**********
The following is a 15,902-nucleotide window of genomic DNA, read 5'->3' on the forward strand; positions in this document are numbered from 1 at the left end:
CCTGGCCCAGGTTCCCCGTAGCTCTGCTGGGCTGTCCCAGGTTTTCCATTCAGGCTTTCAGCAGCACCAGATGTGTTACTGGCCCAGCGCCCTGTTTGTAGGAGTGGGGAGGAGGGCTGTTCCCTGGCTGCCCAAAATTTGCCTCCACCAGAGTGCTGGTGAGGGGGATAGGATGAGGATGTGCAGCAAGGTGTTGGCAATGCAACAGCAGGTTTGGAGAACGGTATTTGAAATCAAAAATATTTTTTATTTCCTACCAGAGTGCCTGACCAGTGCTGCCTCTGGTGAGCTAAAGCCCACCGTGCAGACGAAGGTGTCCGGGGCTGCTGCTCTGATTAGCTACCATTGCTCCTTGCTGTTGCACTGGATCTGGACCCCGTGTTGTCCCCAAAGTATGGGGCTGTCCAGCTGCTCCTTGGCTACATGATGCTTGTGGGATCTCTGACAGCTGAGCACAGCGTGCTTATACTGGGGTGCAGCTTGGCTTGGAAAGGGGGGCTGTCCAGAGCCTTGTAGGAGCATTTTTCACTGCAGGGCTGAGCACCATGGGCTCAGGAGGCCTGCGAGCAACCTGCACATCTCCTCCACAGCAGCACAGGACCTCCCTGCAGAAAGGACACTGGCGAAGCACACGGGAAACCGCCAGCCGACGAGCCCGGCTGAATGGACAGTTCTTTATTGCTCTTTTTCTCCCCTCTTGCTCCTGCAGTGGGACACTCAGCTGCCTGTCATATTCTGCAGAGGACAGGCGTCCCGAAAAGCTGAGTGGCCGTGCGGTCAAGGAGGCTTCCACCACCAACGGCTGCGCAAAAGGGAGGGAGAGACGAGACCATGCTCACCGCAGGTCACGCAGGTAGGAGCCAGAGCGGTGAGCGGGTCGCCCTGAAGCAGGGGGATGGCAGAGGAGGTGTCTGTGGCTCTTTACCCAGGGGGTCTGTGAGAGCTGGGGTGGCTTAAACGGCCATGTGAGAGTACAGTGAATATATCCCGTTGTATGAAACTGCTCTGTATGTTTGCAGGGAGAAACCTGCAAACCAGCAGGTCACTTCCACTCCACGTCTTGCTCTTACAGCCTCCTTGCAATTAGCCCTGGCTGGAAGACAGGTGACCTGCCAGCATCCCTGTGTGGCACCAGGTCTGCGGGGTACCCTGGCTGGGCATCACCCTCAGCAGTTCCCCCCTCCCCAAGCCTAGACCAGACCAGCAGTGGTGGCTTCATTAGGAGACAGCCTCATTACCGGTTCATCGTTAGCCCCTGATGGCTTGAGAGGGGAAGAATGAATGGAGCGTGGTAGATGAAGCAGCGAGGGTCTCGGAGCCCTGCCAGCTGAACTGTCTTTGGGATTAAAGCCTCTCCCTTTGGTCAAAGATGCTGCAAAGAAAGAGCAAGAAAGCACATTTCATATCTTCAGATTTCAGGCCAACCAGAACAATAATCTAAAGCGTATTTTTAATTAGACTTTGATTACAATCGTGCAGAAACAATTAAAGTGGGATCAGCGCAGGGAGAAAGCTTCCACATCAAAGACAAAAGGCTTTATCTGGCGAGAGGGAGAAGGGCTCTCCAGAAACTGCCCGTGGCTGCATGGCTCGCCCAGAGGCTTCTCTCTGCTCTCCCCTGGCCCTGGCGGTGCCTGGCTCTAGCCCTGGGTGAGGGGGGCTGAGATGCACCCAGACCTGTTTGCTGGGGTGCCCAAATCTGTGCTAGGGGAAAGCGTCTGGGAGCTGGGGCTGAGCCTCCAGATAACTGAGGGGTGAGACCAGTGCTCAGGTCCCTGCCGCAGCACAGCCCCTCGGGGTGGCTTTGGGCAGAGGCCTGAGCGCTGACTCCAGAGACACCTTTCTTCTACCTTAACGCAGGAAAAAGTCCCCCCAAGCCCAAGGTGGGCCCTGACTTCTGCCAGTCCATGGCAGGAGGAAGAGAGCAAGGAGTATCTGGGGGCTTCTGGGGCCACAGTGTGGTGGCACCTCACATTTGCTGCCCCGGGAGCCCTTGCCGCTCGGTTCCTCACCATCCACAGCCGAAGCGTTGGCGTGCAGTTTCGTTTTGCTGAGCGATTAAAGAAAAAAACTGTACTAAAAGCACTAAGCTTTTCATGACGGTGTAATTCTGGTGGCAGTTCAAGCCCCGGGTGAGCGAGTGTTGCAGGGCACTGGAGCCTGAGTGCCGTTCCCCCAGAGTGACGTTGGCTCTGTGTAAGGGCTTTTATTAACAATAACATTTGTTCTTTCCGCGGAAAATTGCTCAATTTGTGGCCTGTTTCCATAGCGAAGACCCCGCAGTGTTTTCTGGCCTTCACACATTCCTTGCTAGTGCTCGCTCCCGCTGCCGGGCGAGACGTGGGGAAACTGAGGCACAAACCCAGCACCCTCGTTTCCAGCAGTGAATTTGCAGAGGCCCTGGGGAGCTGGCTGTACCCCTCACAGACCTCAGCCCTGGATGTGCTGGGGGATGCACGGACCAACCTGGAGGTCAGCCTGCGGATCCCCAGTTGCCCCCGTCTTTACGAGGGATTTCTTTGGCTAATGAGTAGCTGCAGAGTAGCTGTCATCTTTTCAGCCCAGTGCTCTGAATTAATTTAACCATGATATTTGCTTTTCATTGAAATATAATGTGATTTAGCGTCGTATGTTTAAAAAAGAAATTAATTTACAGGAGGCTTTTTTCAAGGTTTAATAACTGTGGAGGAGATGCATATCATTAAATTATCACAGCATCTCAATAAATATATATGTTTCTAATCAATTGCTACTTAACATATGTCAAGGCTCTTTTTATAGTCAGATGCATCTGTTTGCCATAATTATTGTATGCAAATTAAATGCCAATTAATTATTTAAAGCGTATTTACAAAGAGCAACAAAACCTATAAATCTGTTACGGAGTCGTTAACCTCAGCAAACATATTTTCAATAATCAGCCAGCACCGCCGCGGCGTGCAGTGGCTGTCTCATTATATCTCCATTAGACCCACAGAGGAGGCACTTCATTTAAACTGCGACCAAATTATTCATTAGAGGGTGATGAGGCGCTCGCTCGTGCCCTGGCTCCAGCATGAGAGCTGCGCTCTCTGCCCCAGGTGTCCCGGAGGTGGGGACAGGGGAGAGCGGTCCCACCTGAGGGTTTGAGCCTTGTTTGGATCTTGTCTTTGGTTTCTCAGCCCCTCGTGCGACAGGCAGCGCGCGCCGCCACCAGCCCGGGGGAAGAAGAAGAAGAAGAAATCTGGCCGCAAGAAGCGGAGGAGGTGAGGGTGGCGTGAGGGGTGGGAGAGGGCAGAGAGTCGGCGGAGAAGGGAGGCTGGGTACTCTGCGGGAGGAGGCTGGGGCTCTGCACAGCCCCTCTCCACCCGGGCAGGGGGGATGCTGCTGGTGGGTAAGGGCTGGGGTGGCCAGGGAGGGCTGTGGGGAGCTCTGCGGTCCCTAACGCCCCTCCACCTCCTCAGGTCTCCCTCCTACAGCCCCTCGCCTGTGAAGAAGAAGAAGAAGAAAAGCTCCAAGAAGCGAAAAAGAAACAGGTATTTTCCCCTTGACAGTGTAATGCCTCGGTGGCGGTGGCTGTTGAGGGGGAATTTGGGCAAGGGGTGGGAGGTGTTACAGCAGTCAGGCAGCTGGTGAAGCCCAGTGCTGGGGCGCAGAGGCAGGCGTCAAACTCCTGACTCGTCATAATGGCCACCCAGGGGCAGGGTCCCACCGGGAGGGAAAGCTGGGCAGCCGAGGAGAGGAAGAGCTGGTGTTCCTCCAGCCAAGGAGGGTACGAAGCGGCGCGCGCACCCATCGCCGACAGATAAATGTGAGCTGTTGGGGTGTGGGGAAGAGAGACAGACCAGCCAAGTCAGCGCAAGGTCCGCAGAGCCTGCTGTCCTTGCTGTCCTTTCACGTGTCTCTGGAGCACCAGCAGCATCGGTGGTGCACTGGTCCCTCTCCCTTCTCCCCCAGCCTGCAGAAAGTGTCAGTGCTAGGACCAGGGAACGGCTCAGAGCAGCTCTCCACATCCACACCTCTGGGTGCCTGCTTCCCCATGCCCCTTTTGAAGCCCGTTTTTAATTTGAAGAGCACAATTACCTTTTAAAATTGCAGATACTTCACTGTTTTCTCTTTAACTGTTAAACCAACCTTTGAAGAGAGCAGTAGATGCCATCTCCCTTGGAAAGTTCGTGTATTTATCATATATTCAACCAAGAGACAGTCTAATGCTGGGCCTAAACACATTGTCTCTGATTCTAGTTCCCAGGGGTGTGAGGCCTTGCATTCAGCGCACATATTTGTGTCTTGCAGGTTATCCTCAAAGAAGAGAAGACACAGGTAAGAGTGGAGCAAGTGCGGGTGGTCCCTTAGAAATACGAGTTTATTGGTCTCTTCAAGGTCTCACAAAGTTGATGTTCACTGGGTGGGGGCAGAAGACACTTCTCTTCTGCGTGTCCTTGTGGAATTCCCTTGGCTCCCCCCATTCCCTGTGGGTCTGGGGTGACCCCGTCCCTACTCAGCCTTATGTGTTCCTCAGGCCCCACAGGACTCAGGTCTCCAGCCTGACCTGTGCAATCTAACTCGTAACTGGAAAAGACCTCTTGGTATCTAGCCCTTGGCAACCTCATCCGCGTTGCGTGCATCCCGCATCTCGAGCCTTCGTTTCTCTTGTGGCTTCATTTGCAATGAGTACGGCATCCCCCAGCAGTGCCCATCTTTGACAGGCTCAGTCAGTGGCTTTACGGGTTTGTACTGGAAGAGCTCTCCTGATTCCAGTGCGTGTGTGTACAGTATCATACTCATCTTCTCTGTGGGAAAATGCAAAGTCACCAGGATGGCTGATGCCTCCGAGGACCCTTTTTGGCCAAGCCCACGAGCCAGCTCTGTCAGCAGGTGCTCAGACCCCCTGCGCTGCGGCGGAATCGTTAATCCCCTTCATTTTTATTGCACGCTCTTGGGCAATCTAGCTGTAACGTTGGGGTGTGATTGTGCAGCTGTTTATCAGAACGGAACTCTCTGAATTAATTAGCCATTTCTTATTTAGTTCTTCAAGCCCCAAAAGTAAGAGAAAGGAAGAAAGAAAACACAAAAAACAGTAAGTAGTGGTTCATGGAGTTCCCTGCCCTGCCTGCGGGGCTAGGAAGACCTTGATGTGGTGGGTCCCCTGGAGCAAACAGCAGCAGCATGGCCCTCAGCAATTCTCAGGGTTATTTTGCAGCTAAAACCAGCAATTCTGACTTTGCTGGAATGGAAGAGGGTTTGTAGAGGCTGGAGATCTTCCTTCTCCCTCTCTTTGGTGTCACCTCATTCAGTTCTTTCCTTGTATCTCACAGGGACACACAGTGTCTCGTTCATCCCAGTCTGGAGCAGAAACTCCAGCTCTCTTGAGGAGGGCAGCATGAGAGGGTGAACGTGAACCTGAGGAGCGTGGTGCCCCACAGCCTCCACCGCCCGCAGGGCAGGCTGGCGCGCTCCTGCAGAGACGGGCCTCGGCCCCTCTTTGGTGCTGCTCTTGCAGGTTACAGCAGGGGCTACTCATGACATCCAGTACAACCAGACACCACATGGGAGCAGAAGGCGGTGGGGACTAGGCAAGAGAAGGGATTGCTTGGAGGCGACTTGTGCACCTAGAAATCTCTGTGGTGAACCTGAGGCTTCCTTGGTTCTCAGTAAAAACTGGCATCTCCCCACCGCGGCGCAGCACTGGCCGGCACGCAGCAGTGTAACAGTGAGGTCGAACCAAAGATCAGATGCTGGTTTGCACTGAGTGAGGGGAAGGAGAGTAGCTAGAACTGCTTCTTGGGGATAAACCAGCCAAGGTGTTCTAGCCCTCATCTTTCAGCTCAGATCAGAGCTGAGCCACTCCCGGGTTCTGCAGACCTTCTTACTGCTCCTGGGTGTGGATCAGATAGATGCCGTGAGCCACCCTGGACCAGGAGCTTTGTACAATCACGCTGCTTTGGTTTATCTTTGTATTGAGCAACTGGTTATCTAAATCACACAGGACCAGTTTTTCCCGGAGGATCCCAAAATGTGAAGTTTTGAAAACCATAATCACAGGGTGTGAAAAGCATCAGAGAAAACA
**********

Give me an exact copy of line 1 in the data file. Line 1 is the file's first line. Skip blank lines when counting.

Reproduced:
The following is a 15,902-nucleotide window of genomic DNA, read 5'->3' on the forward strand; positions in this document are numbered from 1 at the left end: